Forget the luxury-suite studios soaring above the convention stage. Or the morning-show stars flown in for an on-scene dispatch. Or the armies of television crews and correspondents trawling the arena floor for rebellious delegates.
This year’s political conventions — a quintessential, quadrennial TV spectacle — are rapidly shrinking in the face of the coronavirus. And so are the coverage plans of the news networks, who are expecting the usual media circus to resemble something closer to a county fair.
“I’m kind of bummed,” said Steve Scully, the senior executive producer of C-SPAN, who will skip traveling to the conventions for the first time since 1988. “We won’t be anchoring anything from Jacksonville, Milwaukee or Charlotte, and we’ve never done it that way.”
It is a rite of passage in any campaign reporter’s career to cover the national conventions, four days of pageantry and coronation mixed with gossip, open bars and even some genuine news (recall 2016, when Sen. Ted Cruz, startlingly, declined to endorse Donald Trump in his prime-time address).
But this year, Democratic officials have warned many delegates to stay home, and the festivities in Milwaukee were shifted to a smaller venue. Republicans are splitting their proceedings between Charlotte, North Carolina, the original site, and an arena in Jacksonville, Florida, where Trump is eager for the made-for-TV visuals of accepting the nomination before a packed, roaring crowd. (Because of health concerns, it remains unclear if he will get his wish.)
In response, many TV networks are now planning to keep correspondents stationed outside the convention venues, where the risk of transmission is lower. Instead of sitting in custom-built skybox studios, many anchors and commentators will offer analysis from desks in Washington and New York — or from their home quarantines. In one scenario floated by network executives, reporters could avoid entering the venue completely.
“We know it’s going to be more constrained,” said John Dickerson, the CBS News anchor and political historian. “There will be less coverage of the nooks and crannies.”
Networks typically fly hundreds of crew members to convention cities, where they construct elaborate sets and maintain an on-the-ground newsroom, complete with well-stocked snack spreads and makeup trailers. In a pandemic, those plans have been mostly abandoned. Even basic transportation is proving to be a headache.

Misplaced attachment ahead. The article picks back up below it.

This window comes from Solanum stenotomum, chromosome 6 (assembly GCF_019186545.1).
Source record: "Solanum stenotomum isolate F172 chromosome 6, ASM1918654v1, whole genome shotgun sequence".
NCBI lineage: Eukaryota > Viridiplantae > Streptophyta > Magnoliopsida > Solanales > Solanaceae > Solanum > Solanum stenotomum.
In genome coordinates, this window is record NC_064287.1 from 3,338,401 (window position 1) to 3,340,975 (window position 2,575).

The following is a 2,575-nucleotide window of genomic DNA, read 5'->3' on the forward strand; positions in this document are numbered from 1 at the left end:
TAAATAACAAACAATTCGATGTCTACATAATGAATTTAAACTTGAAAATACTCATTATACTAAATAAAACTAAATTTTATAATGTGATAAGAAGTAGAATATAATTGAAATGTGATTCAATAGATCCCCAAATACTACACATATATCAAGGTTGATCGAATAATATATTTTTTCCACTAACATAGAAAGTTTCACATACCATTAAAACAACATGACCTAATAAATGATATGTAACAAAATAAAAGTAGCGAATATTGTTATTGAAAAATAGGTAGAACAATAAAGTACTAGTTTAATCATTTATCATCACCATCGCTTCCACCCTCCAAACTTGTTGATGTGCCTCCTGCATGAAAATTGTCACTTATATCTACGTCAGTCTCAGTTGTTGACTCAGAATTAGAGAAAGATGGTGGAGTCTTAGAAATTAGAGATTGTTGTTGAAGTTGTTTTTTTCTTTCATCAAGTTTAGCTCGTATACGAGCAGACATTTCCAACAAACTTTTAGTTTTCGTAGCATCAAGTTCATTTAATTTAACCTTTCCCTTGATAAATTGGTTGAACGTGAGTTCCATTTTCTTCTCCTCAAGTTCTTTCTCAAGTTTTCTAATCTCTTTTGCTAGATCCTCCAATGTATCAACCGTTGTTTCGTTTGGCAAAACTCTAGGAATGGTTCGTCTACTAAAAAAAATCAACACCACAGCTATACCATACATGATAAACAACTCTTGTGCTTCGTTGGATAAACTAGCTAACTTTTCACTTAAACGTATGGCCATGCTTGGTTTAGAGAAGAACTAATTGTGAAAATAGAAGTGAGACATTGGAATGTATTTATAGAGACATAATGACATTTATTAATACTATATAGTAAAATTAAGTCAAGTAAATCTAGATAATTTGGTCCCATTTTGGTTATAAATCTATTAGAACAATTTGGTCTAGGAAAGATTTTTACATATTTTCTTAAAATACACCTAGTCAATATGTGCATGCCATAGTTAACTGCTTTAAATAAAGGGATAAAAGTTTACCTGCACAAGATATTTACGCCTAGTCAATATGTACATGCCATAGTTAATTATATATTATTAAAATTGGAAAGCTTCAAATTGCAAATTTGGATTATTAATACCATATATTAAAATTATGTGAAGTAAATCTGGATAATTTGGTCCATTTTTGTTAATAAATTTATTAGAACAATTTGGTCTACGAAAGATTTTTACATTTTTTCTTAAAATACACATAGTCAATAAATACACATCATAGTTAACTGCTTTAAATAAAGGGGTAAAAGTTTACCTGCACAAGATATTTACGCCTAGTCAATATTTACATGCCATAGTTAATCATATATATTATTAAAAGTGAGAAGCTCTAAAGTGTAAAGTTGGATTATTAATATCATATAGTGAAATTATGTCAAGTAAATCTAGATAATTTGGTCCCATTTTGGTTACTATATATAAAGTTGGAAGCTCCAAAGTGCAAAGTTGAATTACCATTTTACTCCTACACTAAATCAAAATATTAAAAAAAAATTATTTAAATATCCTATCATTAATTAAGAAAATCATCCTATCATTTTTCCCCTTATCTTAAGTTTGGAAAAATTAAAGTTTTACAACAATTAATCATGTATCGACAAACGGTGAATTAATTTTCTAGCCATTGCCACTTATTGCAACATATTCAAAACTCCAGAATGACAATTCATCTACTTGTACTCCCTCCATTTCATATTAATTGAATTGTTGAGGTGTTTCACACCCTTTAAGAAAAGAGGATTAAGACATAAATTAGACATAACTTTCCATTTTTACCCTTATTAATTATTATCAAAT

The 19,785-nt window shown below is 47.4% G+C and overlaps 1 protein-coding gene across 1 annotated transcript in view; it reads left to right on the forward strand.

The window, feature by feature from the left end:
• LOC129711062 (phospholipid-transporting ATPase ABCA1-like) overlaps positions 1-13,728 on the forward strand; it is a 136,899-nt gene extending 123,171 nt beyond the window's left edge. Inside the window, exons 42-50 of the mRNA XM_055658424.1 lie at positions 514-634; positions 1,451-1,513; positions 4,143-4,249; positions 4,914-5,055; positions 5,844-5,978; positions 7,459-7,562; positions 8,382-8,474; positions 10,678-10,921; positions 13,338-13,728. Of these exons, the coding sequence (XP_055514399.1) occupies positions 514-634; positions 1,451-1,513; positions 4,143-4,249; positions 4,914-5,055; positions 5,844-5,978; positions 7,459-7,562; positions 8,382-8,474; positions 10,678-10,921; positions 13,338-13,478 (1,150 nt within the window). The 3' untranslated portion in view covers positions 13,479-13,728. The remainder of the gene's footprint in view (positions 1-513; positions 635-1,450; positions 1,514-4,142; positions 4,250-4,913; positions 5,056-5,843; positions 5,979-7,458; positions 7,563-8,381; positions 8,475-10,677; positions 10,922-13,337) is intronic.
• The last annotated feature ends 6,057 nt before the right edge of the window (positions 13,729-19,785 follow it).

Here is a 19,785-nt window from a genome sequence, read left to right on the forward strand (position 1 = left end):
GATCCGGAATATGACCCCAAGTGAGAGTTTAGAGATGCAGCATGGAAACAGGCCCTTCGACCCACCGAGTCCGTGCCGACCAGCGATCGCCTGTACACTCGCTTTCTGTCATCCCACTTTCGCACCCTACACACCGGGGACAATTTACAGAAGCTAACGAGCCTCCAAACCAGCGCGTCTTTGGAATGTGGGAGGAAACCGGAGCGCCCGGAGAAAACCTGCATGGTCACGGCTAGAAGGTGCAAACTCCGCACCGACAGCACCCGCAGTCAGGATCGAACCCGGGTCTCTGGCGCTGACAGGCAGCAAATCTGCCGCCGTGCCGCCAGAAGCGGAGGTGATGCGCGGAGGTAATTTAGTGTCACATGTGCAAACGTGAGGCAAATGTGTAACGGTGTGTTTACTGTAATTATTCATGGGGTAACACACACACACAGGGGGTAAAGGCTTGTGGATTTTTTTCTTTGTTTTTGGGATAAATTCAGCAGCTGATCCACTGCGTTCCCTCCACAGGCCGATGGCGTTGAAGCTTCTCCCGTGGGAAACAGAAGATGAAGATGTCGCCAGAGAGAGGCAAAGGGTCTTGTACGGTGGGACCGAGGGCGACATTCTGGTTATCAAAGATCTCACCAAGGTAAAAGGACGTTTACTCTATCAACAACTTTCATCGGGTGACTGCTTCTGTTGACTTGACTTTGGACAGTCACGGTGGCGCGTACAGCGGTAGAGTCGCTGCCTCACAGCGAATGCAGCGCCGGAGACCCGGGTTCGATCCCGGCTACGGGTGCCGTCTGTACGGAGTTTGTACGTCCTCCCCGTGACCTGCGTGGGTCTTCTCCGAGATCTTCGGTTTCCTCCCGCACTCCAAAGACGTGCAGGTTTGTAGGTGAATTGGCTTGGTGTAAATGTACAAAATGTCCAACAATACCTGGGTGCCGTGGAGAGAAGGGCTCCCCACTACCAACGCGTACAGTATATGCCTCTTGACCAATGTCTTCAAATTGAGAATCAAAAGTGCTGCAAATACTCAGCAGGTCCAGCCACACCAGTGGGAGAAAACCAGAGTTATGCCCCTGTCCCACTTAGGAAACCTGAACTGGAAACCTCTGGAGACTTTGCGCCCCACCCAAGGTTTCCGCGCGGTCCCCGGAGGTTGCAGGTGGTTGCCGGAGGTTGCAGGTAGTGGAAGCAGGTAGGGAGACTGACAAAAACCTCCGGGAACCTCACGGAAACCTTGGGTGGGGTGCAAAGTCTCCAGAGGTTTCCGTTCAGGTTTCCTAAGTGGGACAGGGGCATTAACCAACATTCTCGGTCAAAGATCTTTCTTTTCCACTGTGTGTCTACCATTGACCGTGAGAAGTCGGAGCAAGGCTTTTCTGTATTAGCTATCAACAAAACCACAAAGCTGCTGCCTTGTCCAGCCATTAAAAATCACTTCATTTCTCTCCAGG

“I’d love it if it was the Fox charter, but I don’t know if it’s in the cards,” Bret Baier, Fox News’ chief political anchor, said when asked how he planned to travel from Washington to the conventions. (It is not unusual for well-funded cable news channels to charter private planes to efficiently transport large portions of their team.)
“We’ll mask up, use our Purell and get there,” Baier added, saying he may drive to events in Charlotte and Jacksonville. “This is not going to be the full army deployment, but it’s going to be the special ops. A smaller team, but we’ll still get the job done.”
In interviews, anchors and executives at the major TV news networks — all of whom emphasized that their plans were not yet final — said that employee safety would be the top priority, even as they grapple with unique challenges for each party’s event.
Officials at the Republican National Committee have continued to insist that Trump’s convention will resemble the full-throated fête that the president yearns for — despite a sharp rise in coronavirus cases in Florida and a local Jacksonville requirement that face masks be worn at indoor gatherings. Republican fundraisers and committee members there say the pandemic has made the planning particularly daunting, as donors wait to see how the virus will affect the event.